Yes, Activision-Blizzard is in the news again: Raven Software, one of the studios behind games like Call of Duty: Black Ops Cold War and Call of Duty: Warzone, is apparently laying off contracted QA staff. This is shortly after Activision told QA workers that they were set to receive better pay, according to Austin O’Brien, the studio’s associate community manager.
O’Brien says QA testers are being brought in individually to be told whether they will be keeping their job or will be let go by January 28th. Members of the QA team at Raven told Bloomberg that some of them will “head into the weekend not knowing if they still have jobs.” According to Kotaku, Activision plans to absorb some contract testers from Raven Software and hire some testers permanently, though the vast majority of QA testers will be without work. Those who survive this surprise culling will indeed see a raise from $17 an hour to $18.50 an hour, along with expanded benefits. GIbiz says a third of the department has already been let go.
The Call of Duty franchise, readers will note, is a major money maker for Activision; the series itself helped the company earn $3B in 2020 and Warzone specifically raked in $1.93B last year according to a SuperData estimate. This isn’t the first time that ActiBlizz has decided to can developers during a profit boom, as Blizzard infamously fired over 800 employees after posting record profits in 2019 and then pulled the same trick in March 2021, firing 190 devs while CEO Bobby Kotick was set to pocket another $200M.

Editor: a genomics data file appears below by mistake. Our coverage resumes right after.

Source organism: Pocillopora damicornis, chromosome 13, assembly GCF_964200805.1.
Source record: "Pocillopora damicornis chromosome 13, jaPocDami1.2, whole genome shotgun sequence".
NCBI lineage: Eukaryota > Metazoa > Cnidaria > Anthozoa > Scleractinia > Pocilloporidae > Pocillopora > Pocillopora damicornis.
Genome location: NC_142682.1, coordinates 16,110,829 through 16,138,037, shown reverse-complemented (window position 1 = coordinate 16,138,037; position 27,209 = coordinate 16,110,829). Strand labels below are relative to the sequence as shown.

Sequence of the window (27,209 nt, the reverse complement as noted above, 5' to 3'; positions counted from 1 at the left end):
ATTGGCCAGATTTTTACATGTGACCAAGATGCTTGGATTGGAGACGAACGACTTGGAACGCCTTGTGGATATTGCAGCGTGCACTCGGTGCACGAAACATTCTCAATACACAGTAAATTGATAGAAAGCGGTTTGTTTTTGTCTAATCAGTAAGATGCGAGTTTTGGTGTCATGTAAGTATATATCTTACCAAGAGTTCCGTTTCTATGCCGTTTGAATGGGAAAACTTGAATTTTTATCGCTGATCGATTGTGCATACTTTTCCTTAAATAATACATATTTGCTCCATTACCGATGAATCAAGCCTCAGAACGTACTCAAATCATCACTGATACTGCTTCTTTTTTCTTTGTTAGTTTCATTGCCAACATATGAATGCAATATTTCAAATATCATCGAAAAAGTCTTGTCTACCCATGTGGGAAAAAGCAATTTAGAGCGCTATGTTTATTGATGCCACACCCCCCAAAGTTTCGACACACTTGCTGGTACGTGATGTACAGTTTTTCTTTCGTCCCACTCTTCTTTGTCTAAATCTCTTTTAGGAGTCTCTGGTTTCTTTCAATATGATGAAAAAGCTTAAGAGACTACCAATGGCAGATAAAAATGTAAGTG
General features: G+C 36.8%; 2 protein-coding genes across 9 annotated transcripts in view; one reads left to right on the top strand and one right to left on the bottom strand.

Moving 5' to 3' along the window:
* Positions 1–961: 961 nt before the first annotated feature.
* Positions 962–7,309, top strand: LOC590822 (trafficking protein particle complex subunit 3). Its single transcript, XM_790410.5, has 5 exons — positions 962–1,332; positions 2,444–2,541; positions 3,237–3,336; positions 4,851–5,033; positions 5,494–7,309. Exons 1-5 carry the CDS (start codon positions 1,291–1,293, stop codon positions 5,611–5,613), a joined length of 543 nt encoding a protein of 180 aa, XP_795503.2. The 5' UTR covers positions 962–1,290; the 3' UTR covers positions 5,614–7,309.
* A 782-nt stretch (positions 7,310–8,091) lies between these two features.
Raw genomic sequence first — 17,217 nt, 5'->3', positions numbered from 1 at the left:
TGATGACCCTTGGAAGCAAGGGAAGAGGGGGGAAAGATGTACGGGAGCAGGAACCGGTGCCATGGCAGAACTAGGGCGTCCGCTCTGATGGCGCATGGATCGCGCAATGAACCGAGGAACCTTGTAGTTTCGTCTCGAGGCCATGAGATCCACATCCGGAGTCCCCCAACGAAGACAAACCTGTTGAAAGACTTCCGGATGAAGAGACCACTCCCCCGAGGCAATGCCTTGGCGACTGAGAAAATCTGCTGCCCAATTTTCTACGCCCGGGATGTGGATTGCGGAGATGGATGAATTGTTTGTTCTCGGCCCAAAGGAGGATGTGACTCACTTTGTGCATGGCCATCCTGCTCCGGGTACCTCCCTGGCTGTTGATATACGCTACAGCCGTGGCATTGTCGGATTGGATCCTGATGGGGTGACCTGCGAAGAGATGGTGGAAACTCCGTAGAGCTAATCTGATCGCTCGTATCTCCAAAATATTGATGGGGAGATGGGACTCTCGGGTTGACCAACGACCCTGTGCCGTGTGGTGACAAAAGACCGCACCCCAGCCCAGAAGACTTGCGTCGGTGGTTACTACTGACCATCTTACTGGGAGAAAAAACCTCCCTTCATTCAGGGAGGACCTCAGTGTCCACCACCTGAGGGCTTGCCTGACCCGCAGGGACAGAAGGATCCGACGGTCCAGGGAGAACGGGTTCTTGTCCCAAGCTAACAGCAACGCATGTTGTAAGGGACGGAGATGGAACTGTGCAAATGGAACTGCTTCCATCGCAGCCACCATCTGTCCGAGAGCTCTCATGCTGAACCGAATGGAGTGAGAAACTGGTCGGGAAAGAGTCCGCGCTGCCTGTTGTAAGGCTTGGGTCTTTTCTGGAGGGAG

“These people were asked to relocate to Madison, WI, to work here. Now they are out of a job on January 28th,” writes O’Brien. “If it isn’t clear, this is bullshit. It’s unfair to these people to string them along, promising something better, and then let them go.”
In other messy Activision-Blizzard news, Geoff Keighley spoke to the Washington Post about the upcoming Game Awards and how it would “navigate” the matter: “We want to support employees and developers. We have to think very carefully about how to proceed here.” In a follow-up Twitter thread, he said that Activision-Blizzard wouldn’t be participating:
“Beyond its nominations, I can confirm that Activision|Blizzard will not be a part of this year’s [Game Awards]. [The event] is a time of celebration for this industry, the biggest form of entertainment in the world. There is no place for abuse, harassment or predatory practices in any company or any community.
“I also realize we have a big platform which can accelerate and inspire change. We are committed to that, but we all need to work together to build a better and a more inclusive environment so everyone feels safe to build the world’s best games. All of us are accountable to this standard.”
The Game Awards’ advisory board includes Activision president Rob Kostich, along with other major industry players such as Microsoft’s Phil Spencer and a representative from Sony Interactive, who readers will note were among those calling for Kotick’s removal. However, Ubisoft CEO Yves Guillemot, EA COO Laura Miele, and Riot co-founder and co-chairman Marc Merrill also hold seats on that board.